Millions of People Care About Monarchs<p>I will never forget the sights and sounds the first time I visited monarchs' overwintering sites in Mexico. Our guide pointed in the distance to what looked like hanging branches covered with dead leaves. But then I saw the leaves flash orange every so often, revealing what were actually thousands of tightly packed butterflies. The monarchs made their most striking sounds in the Sun, when they burst from the trees in massive fluttering plumes or landed on the ground in the tussle of mating.</p><p>Decades of educational outreach by teachers, researchers and hobbyists has cultivated a generation of monarch admirers who want to help preserve this phenomenon. This global network has helped restore not only monarchs' summer breeding habitat by planting milkweed, but also general pollinator habitat by planting nectaring flowers across North America.</p><p>Scientists have calculated that restoring the monarch population to a stable level of about 120 million butterflies will require <a href="https://doi.org/10.1111/icad.12198" target="_blank">planting 1.6 billion new milkweed stems</a>. And they need them fast. This is too large a target to achieve through grassroots efforts alone. A <a href="https://www.fws.gov/savethemonarch/CCAA.html" target="_blank" rel="noopener noreferrer">new plan</a>, announced in the spring of 2020, is designed to help fill the gap.</p>
Pros and Cons of Regulation<p>The top-down strategy for saving monarchs gained energy in 2014, when the U.S. Fish and Wildlife Service <a href="https://www.fws.gov/southeast/pdf/petition/monarch.pdf" target="_blank">proposed</a> listing them as threatened under the Endangered Species Act. A decision is expected in December 2020.</p><p>Listing a species as endangered or threatened <a href="https://www.fws.gov/endangered/esa-library/pdf/listing.pdf" target="_blank">triggers restrictions</a> on "taking" (hunting, collecting or killing), transporting or selling it, and on activities that negatively affect its habitat. Listing monarchs would impose restrictions on landowners in areas where monarchs are found, over vast swaths of land in the U.S.</p><p>In my opinion, this is not a reason to avoid a listing. However, a "threatened" listing might inadvertently threaten one of the best conservation tools that we have: public education.</p><p>It would severely restrict common practices, such as rearing monarchs in classrooms and back yards, as well as scientific research. Anyone who wants to take monarchs and milkweed for these purposes would have to apply for special permits. But these efforts have had a multigenerational educational impact, and they should be protected. Few public campaigns have been more successful at raising awareness of conservation issues.</p>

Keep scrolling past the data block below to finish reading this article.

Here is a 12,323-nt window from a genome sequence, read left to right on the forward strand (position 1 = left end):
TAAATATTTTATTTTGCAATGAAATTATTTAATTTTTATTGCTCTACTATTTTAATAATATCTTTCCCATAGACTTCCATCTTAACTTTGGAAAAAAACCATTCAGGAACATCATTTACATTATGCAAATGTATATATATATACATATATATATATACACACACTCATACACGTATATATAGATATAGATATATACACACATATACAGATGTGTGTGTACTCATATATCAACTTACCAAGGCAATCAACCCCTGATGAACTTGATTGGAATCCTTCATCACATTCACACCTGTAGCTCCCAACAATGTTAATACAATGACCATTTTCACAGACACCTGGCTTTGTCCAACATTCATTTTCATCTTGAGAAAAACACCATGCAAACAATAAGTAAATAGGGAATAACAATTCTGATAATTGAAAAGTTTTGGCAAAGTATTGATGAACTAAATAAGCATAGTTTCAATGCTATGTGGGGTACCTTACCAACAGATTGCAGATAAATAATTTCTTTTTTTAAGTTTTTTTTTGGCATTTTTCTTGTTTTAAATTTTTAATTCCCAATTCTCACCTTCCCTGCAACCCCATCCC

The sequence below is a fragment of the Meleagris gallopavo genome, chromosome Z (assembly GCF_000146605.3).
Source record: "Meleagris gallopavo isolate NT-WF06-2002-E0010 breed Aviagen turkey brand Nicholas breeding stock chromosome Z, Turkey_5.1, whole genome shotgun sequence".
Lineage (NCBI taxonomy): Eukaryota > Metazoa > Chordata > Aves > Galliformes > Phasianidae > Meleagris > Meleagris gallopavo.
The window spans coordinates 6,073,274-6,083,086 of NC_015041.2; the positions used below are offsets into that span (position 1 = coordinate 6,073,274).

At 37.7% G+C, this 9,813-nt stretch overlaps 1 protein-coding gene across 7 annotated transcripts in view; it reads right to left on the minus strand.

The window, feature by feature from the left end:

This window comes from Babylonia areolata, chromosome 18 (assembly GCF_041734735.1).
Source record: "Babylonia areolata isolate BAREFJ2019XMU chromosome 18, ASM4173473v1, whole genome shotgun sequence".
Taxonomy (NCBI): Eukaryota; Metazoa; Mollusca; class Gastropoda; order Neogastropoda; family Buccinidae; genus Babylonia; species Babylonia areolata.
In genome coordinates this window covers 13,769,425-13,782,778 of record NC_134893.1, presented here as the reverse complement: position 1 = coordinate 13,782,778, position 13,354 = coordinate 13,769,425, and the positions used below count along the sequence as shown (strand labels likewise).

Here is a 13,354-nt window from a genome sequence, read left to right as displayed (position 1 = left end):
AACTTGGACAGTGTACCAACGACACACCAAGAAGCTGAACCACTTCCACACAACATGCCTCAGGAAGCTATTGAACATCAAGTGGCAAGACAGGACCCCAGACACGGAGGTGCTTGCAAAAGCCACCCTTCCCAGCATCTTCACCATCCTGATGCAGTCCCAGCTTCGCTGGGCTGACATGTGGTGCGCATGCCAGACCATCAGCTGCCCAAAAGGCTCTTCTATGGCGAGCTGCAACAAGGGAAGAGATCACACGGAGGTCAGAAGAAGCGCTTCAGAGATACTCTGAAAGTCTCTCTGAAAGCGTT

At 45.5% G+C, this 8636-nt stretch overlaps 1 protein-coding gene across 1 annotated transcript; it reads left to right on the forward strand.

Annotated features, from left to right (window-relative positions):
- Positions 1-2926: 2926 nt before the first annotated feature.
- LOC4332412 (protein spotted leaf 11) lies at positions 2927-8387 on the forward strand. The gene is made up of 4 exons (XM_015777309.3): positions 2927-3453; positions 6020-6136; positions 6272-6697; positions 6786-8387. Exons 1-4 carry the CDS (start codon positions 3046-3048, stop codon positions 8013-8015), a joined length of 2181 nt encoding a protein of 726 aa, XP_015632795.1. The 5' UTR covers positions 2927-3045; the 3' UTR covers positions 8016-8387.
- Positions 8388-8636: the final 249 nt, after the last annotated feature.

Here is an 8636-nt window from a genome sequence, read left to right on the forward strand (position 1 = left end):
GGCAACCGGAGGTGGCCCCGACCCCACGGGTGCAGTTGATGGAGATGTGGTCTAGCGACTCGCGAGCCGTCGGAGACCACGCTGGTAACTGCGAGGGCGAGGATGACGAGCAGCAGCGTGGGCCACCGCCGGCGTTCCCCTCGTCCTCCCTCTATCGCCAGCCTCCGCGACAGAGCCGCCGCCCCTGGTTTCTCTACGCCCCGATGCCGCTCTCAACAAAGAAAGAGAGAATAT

<span style="display:block;position:relative;padding-top:56.25%;" class="rm-shortcode" data-rm-shortcode-id="91165203d4ec0efc30e4632a00fdf57d"><iframe lazy-loadable="true" src="https://www.youtube.com/embed/KilPRvjbMrA?rel=0" width="100%" height="auto" frameborder="0" scrolling="no" style="position:absolute;top:0;left:0;width:100%;height:100%;"></iframe></span>
The Rescue Attempt<p>To preempt the need for this kind of regulation, the U.S. Fish and Wildlife Service approved a <a href="https://www.fws.gov/savethemonarch/pdfs/Monarch%20CCAA-CCA%20Public%20Comment%20Documents/Monarch-Nationwide_CCAA-CCA_Draft.pdf" target="_blank">Nationwide Candidate Conservation Agreement for Monarch Butterflies</a>. Under this plan, "rights-of-way" landowners – energy and transportation companies and private owners – commit to restoring and creating millions of acres of pollinator habitat that have been decimated by land development and herbicide use in the past half-century.</p><p>The agreement was spearheaded by the <a href="http://rightofway.erc.uic.edu/" target="_blank">Rights-of-Way Habitat Working Group</a>, a collaboration between the University of Illinois Chicago's <a href="https://erc.uic.edu/" target="_blank" rel="noopener noreferrer">Energy Resources Center</a>, the Fish and Wildlife Service and over 40 organizations from the energy and transportation sectors. These sectors control "rights-of-way" corridors such as lands near power lines, oil pipelines, railroad tracks and interstates, all valuable to monarch habitat restoration.</p><p>Under the plan, partners voluntarily agree to commit a percentage of their land to host protected monarch habitat. In exchange, general operations on their land that might directly harm monarchs or destroy milkweed will not be subject to the enhanced regulation of the Endangered Species Act – protection that would last for 25 years if monarchs are listed as threatened. The agreement is expected to create up to 2.3 million acres of new protected habitat, which ideally would avoid the need for a "threatened" listing.</p>
A Model for Collaboration<p>This agreement could be one of the few specific interventions that is big enough to allow researchers to quantify its impact on the size of the monarch population. Even if the agreement produces only 20% of its 2.3 million acre goal, this would still yield nearly half a million acres of new protected habitat. This would provide a powerful test of the role of declining breeding and nectaring habitat compared to other challenges to monarchs, such as climate change or pollution.</p><p>Scientists hope that data from this agreement will be made publicly available, like projects in the <a href="https://www.fws.gov/savethemonarch/MCD.html" target="_blank">Monarch Conservation Database</a>, which has tracked smaller on-the-ground conservation efforts since 2014. With this information we can continue to develop powerful new models with better accuracy for determining how different habitat factors, such as the number of milkweed stems or nectaring flowers on a landscape scale, affect the monarch population.</p><p>North America's monarch butterfly migration is one of the most awe-inspiring feats in the natural world. If this rescue plan succeeds, it could become a model for bridging different interests to achieve a common conservation goal.</p>
The annual Ig Nobel prizes were awarded Thursday by the science humor magazine Annals of Improbable Research for scientific experiments that seem somewhat absurd, but are also thought-provoking. This was the 30th year the awards have been presented, but the first time they were not presented at Harvard University. Instead, they were delivered in a 75-minute pre-recorded ceremony.